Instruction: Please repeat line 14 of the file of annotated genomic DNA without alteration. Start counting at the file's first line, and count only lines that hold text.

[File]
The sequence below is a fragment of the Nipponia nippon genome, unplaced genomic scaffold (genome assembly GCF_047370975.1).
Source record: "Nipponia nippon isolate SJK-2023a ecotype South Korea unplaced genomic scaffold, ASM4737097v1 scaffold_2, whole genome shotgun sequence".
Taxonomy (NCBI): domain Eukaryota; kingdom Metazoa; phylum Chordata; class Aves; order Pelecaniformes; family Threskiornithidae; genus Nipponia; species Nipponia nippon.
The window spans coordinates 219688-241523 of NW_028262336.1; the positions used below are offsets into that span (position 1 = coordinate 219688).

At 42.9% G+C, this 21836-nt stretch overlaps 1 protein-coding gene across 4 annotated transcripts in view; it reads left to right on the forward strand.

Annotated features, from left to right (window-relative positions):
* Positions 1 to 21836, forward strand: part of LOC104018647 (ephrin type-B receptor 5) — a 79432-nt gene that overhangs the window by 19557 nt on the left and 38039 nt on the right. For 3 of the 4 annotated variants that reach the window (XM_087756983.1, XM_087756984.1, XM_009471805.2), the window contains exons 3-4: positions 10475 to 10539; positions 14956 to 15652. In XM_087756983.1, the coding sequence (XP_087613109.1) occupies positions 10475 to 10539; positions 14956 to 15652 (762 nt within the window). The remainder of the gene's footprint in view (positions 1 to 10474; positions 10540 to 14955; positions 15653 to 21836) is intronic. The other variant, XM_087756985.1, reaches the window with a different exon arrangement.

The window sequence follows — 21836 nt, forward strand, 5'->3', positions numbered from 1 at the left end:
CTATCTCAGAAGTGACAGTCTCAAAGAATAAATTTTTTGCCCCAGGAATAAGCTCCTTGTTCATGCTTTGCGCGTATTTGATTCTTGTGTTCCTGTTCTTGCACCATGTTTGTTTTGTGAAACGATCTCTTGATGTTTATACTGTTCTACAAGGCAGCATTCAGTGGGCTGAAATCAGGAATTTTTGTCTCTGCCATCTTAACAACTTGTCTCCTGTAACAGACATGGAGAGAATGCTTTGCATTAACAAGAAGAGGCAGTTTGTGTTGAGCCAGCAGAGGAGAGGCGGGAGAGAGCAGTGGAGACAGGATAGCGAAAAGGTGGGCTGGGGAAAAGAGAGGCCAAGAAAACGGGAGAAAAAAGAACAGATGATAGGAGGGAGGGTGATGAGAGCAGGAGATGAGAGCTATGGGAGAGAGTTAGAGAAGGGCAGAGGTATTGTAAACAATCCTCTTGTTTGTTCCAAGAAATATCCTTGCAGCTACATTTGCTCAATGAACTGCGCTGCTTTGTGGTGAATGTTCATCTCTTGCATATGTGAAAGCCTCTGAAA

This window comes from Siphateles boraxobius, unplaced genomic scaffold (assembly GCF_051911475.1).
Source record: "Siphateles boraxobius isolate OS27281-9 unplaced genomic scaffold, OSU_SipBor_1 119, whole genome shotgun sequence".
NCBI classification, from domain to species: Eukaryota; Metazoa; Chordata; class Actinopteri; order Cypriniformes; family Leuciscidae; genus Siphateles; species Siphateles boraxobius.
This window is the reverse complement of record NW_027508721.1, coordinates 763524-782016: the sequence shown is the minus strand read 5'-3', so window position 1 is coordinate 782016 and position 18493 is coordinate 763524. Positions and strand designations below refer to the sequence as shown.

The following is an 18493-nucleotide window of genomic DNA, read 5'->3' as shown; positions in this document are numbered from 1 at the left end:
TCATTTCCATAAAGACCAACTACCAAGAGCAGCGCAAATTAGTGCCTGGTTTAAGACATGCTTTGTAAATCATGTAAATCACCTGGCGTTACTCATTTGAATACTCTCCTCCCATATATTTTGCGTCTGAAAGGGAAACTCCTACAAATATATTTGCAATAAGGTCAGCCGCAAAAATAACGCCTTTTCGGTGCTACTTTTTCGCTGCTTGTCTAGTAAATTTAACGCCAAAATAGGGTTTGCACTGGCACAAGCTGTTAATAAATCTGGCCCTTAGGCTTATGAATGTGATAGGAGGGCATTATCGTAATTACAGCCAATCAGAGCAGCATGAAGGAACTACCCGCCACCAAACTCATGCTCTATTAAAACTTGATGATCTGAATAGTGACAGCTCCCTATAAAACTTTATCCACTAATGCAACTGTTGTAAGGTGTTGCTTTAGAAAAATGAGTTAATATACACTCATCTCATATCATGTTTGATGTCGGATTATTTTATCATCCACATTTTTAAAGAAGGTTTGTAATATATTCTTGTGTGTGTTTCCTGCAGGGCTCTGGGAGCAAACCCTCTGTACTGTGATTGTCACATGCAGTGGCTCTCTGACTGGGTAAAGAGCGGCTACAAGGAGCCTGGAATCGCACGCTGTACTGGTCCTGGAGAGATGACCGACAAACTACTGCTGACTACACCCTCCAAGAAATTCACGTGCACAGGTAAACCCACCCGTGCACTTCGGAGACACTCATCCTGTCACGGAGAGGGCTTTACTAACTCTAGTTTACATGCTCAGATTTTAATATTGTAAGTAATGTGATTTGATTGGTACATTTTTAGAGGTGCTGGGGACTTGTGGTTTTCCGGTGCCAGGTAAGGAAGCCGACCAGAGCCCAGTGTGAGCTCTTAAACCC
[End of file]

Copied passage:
The following is an 18493-nucleotide window of genomic DNA, read 5'->3' as shown; positions in this document are numbered from 1 at the left end: